Flexible office spaces need similar network infrastructure

The days of cubicles are gone, and employees are expecting more from their business when it comes to office layout design. But comfy chairs and colorful art aren’t necessarily what workers are looking for.

Flexibility is a boon for any person who spends eight or more hours a day in an office space. Sitting has been dubbed “the new cancer” by the American Cancer Society, and everybody in an office should have the freedom to move around, stand and essentially work anywhere they want. But, legacy networks can limit that ability with the new trend of video quickly approaching.

What employees really want in an office

You can see how far office spaces have come by comparing the luxury found in tech companies like Alphabet and Facebook to the rigidity seen in the TV show, “The Office.” Mobility is key, as having to stay in the same chair, staring at the same screen in the same cubicle day after day can keep employees in a depressed rhythm.

“Roaming employees can increase network stress when watching videos.”

FastCompany pointed out two new trends in office space design are making use of large common areas and getting rid of permanent layouts. This is where employees can meet, engage with other workers, find out information and switch things up when the work begins to get repetitive.

This change in philosophy is difficult for some businesses with legacy networks, as the bandwidth will be stretched, as will the limits of the network. This becomes increasingly difficult if the company is currently undergoing changes in internal communication. Many enterprises are now beginning to use video on a wide scale to account for onboarding and dissemination of corporate news, but it can be challenging for a legacy network to support this even when the computers are plugged in by Ethernet cables. When you move all of this pressure to Wi-Fi capability, it can cause issues beyond a longer buffer time for videos.

Network infrastructure built even just a few years ago wasn’t created with video in mind. It takes up a vast amount of resources that many offices simply do not have, and spreading employees out across a floor plan only adds another challenge. Ultimately, if a company isn’t careful, major downtime can be expected when these two fairly large changes are done in tandem.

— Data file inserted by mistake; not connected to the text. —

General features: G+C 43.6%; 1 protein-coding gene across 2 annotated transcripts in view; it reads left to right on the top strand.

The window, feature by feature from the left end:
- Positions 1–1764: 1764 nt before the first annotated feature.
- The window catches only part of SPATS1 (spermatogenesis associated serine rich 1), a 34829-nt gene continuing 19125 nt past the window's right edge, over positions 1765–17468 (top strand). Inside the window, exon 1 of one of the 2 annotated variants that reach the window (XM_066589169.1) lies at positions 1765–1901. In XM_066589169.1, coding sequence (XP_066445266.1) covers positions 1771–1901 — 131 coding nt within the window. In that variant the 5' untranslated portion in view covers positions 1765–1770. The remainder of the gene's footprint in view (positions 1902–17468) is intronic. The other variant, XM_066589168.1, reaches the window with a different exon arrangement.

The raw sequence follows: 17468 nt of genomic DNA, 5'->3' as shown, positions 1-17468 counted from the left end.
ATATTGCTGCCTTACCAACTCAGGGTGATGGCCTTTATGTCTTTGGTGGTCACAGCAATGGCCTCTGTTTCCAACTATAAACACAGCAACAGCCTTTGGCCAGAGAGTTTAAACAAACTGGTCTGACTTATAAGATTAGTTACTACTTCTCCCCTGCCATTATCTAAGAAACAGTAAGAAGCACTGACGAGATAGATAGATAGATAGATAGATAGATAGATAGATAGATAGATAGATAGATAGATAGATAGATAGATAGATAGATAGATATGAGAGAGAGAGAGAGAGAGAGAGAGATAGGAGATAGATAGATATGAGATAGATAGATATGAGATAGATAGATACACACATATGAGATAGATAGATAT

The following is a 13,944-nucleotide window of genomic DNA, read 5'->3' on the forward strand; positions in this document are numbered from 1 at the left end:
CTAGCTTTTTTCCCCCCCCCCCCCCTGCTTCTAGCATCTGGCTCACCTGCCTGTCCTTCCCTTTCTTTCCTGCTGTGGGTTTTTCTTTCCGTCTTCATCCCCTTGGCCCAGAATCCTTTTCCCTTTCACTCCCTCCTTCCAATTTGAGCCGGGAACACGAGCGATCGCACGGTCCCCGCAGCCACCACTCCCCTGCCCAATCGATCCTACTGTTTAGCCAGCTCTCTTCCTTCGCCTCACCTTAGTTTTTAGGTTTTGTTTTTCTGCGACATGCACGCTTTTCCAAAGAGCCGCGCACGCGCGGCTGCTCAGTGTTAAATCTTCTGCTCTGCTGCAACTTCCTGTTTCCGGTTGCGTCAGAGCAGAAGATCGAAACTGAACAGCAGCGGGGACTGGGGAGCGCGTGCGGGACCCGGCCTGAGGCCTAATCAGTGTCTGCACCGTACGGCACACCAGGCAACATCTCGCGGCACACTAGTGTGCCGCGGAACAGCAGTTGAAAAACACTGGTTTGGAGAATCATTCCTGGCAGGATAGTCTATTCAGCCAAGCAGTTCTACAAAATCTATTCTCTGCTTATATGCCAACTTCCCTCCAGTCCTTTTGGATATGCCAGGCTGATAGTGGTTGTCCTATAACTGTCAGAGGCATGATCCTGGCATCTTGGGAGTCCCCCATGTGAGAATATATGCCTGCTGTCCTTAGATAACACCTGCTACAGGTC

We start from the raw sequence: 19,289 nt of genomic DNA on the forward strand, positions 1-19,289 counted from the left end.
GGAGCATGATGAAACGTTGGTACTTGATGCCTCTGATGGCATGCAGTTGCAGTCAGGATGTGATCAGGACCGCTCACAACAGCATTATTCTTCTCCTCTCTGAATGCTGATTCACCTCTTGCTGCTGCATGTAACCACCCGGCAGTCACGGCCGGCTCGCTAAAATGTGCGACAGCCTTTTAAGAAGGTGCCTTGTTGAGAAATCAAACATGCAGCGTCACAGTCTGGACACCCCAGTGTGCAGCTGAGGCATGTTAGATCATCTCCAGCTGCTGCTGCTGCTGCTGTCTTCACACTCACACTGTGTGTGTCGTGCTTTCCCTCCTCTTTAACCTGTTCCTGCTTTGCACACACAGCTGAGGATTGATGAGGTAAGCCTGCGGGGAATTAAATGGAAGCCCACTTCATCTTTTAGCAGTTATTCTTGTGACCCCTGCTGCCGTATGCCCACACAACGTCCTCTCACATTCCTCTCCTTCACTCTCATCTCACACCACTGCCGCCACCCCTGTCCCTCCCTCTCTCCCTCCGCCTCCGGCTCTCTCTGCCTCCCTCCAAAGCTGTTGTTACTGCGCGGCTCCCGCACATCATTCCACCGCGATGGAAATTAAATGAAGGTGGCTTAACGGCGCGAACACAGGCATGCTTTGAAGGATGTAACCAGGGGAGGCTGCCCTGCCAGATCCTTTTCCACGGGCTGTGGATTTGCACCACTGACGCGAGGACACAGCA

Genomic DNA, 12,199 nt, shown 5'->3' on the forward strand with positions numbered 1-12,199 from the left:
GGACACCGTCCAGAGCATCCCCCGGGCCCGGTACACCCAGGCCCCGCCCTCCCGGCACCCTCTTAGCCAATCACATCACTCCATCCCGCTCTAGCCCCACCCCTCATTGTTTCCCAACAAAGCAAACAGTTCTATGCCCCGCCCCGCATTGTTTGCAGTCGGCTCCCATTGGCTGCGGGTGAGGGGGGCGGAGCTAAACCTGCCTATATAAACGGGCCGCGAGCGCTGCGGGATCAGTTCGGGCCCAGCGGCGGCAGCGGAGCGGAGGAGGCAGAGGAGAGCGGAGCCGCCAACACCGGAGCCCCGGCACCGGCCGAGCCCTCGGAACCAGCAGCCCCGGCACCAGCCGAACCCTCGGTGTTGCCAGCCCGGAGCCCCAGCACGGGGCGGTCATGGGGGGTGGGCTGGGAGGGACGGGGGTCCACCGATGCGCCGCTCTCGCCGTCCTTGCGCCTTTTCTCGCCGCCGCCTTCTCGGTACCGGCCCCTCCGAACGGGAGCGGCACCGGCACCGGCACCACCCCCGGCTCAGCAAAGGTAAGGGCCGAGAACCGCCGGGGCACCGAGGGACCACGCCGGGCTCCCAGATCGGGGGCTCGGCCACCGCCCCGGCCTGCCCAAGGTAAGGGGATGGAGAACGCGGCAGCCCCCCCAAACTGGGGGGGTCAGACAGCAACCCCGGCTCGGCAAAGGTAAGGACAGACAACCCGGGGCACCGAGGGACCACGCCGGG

Where office space flexibility and video meet

There are two keywords in businesses nowadays – flexibility and scalability. Enterprise growth can only be achieved when network infrastructure allows for it. Thankfully, a software-defined enterprise content delivery network has the ability to transform how companies view these two words.

Two bored business people listening to a businessman

Employees would rather hear company announcements through video on their own time, at their own luxury.

Companies have a hard time scaling when their network doesn’t allow for it. It can be incredibly difficult to implement video on a wide basis for a number of reasons:

  1. Bandwidth usage becomes strained when employees aren’t hardwired into the network.
  2. Video can slow down a network, which can bring down otherwise routine applications and tasks.

An SD-ECDN provides ultimate scalability and security by rerouting video bandwidth usage away from a legacy network. This means a company doesn’t need to completely reconfigure its entire network as it enters a stage of hyper growth.

With this in mind, companies can experiment with office space designs knowing that their networks won’t be bogged down by all the continuous movement and access from Wi-Fi. An SD-ECDN works to keep a network free and flexible, while simultaneously providing unparalleled video access.

Before you move desks around in your office, take a moment to consider how all the movement will play into your network capabilities. If you foresee increased video use for internal communications purposes moving forward, it may make sense to implement an SD-ECDN.



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